Note: This article ran in the December 2001 issue of Charisma magazine. There are now seven books in the Harry Potter series and they have sold more than 450 million copies. Have things gotten worse in this area in the the last 14 years?
One day I opened the pages of USA Today and noted two children’s books on one of the New York Times Best-Seller lists. Both books, from the Harry Potter series, had occult-sounding titles. I later noticed one of them, Harry Potter and the Sorcerer’s Stone, in a prominent place in a local chain bookstore. Curious, I picked up a copy. The seduction of the Harry Potter series, written by an English woman named J.K. Rowling, is potent because the story pulls on one’s heartstrings. Its hero, Harry, is a 10-year-old orphan who is actually a powerful wizard.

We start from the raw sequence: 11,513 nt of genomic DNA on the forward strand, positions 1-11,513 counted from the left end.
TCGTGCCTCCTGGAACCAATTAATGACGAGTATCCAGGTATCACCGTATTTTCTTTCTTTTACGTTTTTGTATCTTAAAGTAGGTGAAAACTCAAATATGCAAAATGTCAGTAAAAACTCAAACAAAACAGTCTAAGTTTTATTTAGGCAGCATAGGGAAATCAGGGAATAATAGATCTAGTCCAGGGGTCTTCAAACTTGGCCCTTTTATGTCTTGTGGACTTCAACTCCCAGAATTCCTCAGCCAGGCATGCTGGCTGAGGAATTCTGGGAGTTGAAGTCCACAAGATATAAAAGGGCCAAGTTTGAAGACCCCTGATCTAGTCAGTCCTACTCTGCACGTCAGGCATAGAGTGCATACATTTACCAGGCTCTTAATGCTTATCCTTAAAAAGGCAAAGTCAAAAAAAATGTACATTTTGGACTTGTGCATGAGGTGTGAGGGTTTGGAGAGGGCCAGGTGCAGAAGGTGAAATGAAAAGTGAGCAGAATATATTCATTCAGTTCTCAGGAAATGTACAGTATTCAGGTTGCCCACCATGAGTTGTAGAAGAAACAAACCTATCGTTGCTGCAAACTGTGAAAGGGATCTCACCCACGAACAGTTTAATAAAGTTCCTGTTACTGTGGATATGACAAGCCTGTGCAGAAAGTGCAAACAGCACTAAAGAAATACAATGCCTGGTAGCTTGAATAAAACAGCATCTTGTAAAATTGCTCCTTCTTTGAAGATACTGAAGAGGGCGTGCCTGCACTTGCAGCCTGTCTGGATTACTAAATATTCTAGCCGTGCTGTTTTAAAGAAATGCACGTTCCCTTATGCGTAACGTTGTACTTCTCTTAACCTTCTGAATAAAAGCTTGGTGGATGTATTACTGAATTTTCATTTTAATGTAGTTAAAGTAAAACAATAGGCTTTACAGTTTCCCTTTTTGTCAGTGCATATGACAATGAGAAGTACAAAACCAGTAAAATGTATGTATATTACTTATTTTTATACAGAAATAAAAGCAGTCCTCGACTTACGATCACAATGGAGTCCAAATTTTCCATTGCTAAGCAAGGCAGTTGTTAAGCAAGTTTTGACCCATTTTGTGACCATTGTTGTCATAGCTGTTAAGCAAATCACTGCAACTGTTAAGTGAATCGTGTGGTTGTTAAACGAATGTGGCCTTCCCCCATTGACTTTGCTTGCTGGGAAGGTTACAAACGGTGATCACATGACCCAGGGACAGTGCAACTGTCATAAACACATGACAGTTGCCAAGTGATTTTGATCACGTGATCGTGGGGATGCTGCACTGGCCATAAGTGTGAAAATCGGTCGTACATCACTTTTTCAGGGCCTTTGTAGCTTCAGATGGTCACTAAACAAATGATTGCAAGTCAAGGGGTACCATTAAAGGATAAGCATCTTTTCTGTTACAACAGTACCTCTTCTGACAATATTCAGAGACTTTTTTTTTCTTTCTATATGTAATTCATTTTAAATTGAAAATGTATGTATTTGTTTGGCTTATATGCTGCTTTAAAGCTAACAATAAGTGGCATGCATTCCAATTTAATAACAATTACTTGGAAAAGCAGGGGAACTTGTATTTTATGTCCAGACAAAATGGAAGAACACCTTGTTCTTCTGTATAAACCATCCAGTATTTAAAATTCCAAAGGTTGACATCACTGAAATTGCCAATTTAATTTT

He lives a miserable existence with his cruel uncle and spoiled cousin. His life changes on his 11th birthday, when he finds out who he is and is accepted into the Hogwarts School of Witchcraft and Wizardry for aspiring wizards. Harry’s classes include creating potions, casting spells and performing other occult practices, as well as lessons in riding a magical broomstick. The occult influence is wrapped in a clever plot meant to captivate and thrill. FULL REPORT